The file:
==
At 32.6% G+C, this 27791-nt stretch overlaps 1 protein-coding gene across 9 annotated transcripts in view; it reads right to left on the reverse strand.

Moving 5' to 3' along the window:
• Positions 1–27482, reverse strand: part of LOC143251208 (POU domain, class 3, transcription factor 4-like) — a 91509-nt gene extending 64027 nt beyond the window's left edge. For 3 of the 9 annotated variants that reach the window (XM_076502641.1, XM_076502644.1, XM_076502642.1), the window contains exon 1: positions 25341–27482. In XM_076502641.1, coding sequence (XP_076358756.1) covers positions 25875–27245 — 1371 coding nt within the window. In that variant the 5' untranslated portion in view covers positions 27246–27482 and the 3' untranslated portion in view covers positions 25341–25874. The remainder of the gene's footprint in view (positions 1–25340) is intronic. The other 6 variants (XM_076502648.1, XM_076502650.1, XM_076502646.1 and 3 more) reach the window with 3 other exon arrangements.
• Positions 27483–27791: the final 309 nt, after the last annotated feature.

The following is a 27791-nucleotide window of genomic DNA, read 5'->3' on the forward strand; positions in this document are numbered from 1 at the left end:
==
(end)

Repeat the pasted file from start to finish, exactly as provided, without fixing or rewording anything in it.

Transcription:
At 32.6% G+C, this 27791-nt stretch overlaps 1 protein-coding gene across 9 annotated transcripts in view; it reads right to left on the reverse strand.

Moving 5' to 3' along the window:
• Positions 1–27482, reverse strand: part of LOC143251208 (POU domain, class 3, transcription factor 4-like) — a 91509-nt gene extending 64027 nt beyond the window's left edge. For 3 of the 9 annotated variants that reach the window (XM_076502641.1, XM_076502644.1, XM_076502642.1), the window contains exon 1: positions 25341–27482. In XM_076502641.1, coding sequence (XP_076358756.1) covers positions 25875–27245 — 1371 coding nt within the window. In that variant the 5' untranslated portion in view covers positions 27246–27482 and the 3' untranslated portion in view covers positions 25341–25874. The remainder of the gene's footprint in view (positions 1–25340) is intronic. The other 6 variants (XM_076502648.1, XM_076502650.1, XM_076502646.1 and 3 more) reach the window with 3 other exon arrangements.
• Positions 27483–27791: the final 309 nt, after the last annotated feature.

The following is a 27791-nucleotide window of genomic DNA, read 5'->3' on the forward strand; positions in this document are numbered from 1 at the left end: